“Glenn’s work in science writing and communication was how much of the public heard about our work,” said Thomas Schenkel, head of the fusion science and ion beam technology program in Berkeley Lab’s Accelerator Technology and Applied Physics Division. “Our published articles are only read in very small, specialized circles. But Glenn worked with us to get our stories across and present them to a broad audience. He wrote eloquently to share our results, from quantum computing, to cold fusion, to COVID-19. I am very grateful for that.”
Roberts’ science writing helped Berkeley Lab’s communications group (now Strategic Communications) to win gold prizes for news writing from the Council for Advancement and Support of Education (CASE) in 2017 and again in 2020.
In the office, it was a regular sight to see Roberts on the phone to scientists at CERN one minute, planning a fun “Nerd Nite” event the next, and helping a co-worker craft a clever headline right after.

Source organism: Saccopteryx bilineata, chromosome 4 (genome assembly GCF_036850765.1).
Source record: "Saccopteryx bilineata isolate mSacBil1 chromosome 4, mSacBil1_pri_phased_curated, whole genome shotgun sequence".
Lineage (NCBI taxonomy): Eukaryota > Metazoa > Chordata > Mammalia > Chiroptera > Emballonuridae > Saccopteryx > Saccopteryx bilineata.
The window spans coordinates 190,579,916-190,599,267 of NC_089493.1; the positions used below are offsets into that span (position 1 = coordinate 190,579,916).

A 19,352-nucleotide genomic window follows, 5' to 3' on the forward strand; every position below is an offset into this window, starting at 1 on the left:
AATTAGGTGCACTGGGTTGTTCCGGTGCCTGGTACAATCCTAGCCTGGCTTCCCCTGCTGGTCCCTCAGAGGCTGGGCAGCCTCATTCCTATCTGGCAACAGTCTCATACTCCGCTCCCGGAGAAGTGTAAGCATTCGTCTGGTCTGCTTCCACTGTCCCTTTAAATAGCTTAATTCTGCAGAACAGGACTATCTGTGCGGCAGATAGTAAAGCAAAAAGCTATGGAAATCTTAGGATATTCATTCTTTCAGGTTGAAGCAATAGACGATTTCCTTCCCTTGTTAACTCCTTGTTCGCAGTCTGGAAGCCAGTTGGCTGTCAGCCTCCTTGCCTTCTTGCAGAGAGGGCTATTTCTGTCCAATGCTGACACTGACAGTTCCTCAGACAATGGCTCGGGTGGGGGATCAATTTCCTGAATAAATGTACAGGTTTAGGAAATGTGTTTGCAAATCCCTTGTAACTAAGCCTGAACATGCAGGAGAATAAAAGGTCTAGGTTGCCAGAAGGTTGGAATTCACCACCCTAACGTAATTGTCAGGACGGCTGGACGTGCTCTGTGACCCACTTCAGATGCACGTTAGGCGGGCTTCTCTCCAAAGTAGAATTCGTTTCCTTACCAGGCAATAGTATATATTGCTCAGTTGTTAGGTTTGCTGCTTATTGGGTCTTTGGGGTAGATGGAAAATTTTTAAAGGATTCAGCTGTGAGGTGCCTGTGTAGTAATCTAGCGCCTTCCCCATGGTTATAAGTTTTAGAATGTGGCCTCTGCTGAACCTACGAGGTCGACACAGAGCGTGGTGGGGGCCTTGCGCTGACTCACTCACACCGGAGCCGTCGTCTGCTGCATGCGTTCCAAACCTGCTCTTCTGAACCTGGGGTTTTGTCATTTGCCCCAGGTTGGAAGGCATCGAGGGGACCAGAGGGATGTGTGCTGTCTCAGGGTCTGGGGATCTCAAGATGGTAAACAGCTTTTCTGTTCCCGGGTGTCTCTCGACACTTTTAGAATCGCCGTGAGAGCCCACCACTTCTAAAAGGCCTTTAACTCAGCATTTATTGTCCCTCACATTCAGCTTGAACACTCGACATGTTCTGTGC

Outside of work, Roberts enjoyed spending time with his family, relaxing on warm beaches, going to Oakland A’s games, collecting Star Wars paraphernalia, and immersing himself in music – he was a self-taught ukulele player and grew up in a musical household. His other big passion was crafting and tinkering. Roberts used his boundless inventive energy to make fun and unique items, and often with a tiki flair. A longtime tiki culture enthusiast, Roberts built his own tiki bar and crafted Polynesian-inspired mugs, coasters, dishtowels, sculptures, and much more. Many of them were on display in his cubicle and shared freely with his colleagues.
Roberts underwent many treatments for cancer throughout his five years working at the Lab. He continued working until two weeks before his death because, according to his wife, he loved his job and his coworkers.
He is survived by his wife, Nancy Roberts, of Lafayette, a son, 11, and daughter, 13.
Robert’s ashes will be dispersed in the San Francisco Bay this month, and a tiki-themed memorial will be held this summer.